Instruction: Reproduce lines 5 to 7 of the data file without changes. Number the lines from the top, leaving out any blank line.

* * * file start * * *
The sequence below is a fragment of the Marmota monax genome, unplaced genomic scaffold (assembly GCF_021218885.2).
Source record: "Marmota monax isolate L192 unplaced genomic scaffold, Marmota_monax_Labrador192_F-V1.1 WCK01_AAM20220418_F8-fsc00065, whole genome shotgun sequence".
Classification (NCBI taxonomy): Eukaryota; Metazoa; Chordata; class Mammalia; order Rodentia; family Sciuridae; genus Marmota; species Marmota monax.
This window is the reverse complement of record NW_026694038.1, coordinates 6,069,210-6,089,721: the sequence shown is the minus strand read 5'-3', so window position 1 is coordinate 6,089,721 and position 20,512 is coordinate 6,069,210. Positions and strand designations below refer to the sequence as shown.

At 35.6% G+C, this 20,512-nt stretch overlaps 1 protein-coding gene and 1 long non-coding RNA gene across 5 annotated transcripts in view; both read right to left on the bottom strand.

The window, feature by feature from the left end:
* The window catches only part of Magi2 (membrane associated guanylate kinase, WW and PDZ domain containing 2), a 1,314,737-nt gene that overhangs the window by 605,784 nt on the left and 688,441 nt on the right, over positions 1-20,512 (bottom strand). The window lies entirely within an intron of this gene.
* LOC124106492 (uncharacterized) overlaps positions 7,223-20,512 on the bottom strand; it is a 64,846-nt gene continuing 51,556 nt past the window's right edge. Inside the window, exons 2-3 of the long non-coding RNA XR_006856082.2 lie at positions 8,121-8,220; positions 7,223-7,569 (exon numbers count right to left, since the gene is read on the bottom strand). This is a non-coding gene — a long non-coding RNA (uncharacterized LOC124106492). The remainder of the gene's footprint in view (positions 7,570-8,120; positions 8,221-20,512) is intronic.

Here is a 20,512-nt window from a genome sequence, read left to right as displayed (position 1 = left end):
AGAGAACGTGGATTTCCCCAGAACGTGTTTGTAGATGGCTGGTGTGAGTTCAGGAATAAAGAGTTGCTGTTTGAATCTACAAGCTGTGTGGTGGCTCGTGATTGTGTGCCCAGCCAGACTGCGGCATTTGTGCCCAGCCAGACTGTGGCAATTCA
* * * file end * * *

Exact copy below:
At 35.6% G+C, this 20,512-nt stretch overlaps 1 protein-coding gene and 1 long non-coding RNA gene across 5 annotated transcripts in view; both read right to left on the bottom strand.

The window, feature by feature from the left end:
* The window catches only part of Magi2 (membrane associated guanylate kinase, WW and PDZ domain containing 2), a 1,314,737-nt gene that overhangs the window by 605,784 nt on the left and 688,441 nt on the right, over positions 1-20,512 (bottom strand). The window lies entirely within an intron of this gene.